When I was press officer for the University of London Union (ULU), I was frequently phoned by journalists writing articles based on the question “Is student activism dead?”. However, the sheer number of features being written on this question suggested that student activism's supposed death was far from clear cut.
But surely no-one can seriously ask that question any more. The last few months have seen a significant increase in student direct action, often around the arms trade and/or Palestine. But events at London’s School of Oriental and African Studies (SOAS) this week have taken things to a new level.
Even allowing for SOAS’ radical reputation, the protests that have taken place have reached staggering proportions, gained national attention and already achieved some of their aims. And it’s only a week since they started.
One area of surprise is the subject they are concerned with. The protesters who peacefully occupied the SOAS director’s office – and achieved his agreement to several of their demands – objected to the arrest and deportation of nine migrant cleaners.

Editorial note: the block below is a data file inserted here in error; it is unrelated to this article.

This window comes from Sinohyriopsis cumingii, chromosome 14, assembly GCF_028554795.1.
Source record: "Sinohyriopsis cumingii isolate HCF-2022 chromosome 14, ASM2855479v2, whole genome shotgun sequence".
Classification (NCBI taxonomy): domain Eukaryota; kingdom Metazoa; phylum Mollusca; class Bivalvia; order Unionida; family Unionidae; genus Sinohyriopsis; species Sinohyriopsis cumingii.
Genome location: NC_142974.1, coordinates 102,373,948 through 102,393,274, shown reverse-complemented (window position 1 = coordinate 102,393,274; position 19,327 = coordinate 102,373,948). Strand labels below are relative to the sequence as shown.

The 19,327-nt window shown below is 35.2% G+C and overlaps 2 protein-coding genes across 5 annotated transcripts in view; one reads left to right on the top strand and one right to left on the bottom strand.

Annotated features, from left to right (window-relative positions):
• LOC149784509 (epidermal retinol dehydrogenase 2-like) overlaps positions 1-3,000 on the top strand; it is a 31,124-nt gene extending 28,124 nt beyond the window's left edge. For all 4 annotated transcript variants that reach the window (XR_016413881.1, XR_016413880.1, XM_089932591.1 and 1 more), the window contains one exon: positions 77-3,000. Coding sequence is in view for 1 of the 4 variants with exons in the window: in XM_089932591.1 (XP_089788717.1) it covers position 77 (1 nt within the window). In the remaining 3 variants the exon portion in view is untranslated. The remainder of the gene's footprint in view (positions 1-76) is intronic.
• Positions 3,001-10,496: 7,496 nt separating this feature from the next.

This is not stereotypically naïve students pontificating about workers’ rights. It is students, academics and non-academic staff truly outraged by the mistreatment of people they knew, people they talked with and worked with and respected. Personal outrage often leads to the most meaningful campaigns.
The strength of the SOAS campaign lies in how it brings together these different groups for a common aim, not for their own agendas. I hope that Christians inside and outside SOAS are giving enthusiastic support. After all, in the image of our own Messiah overturning tables in a corrupted temple, we have an excellent model of nonviolent activism.
You can sign the SOAS petition at http://www.gopetition.co.uk/online/28557.html .